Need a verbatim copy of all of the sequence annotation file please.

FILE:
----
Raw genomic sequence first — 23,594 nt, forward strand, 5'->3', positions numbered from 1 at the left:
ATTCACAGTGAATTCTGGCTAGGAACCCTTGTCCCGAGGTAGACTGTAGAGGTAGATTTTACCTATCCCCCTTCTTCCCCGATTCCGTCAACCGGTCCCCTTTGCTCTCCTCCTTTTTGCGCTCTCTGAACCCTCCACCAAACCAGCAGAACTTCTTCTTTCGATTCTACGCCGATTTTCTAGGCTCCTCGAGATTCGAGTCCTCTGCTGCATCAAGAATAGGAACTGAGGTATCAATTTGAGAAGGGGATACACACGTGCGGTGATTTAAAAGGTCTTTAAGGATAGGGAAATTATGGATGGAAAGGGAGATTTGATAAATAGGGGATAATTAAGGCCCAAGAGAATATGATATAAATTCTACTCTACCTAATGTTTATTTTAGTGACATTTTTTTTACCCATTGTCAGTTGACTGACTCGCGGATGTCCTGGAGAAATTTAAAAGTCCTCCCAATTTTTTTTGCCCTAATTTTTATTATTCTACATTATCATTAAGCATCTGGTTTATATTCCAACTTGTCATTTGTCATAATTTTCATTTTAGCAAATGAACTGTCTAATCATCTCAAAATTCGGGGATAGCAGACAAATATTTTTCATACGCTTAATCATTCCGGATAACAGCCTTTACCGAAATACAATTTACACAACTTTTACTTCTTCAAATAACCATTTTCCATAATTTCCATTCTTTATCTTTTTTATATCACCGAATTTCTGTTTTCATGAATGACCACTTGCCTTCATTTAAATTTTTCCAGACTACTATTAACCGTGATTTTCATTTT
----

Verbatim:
Raw genomic sequence first — 23,594 nt, forward strand, 5'->3', positions numbered from 1 at the left:
ATTCACAGTGAATTCTGGCTAGGAACCCTTGTCCCGAGGTAGACTGTAGAGGTAGATTTTACCTATCCCCCTTCTTCCCCGATTCCGTCAACCGGTCCCCTTTGCTCTCCTCCTTTTTGCGCTCTCTGAACCCTCCACCAAACCAGCAGAACTTCTTCTTTCGATTCTACGCCGATTTTCTAGGCTCCTCGAGATTCGAGTCCTCTGCTGCATCAAGAATAGGAACTGAGGTATCAATTTGAGAAGGGGATACACACGTGCGGTGATTTAAAAGGTCTTTAAGGATAGGGAAATTATGGATGGAAAGGGAGATTTGATAAATAGGGGATAATTAAGGCCCAAGAGAATATGATATAAATTCTACTCTACCTAATGTTTATTTTAGTGACATTTTTTTTACCCATTGTCAGTTGACTGACTCGCGGATGTCCTGGAGAAATTTAAAAGTCCTCCCAATTTTTTTTGCCCTAATTTTTATTATTCTACATTATCATTAAGCATCTGGTTTATATTCCAACTTGTCATTTGTCATAATTTTCATTTTAGCAAATGAACTGTCTAATCATCTCAAAATTCGGGGATAGCAGACAAATATTTTTCATACGCTTAATCATTCCGGATAACAGCCTTTACCGAAATACAATTTACACAACTTTTACTTCTTCAAATAACCATTTTCCATAATTTCCATTCTTTATCTTTTTTATATCACCGAATTTCTGTTTTCATGAATGACCACTTGCCTTCATTTAAATTTTTCCAGACTACTATTAACCGTGATTTTCATTTT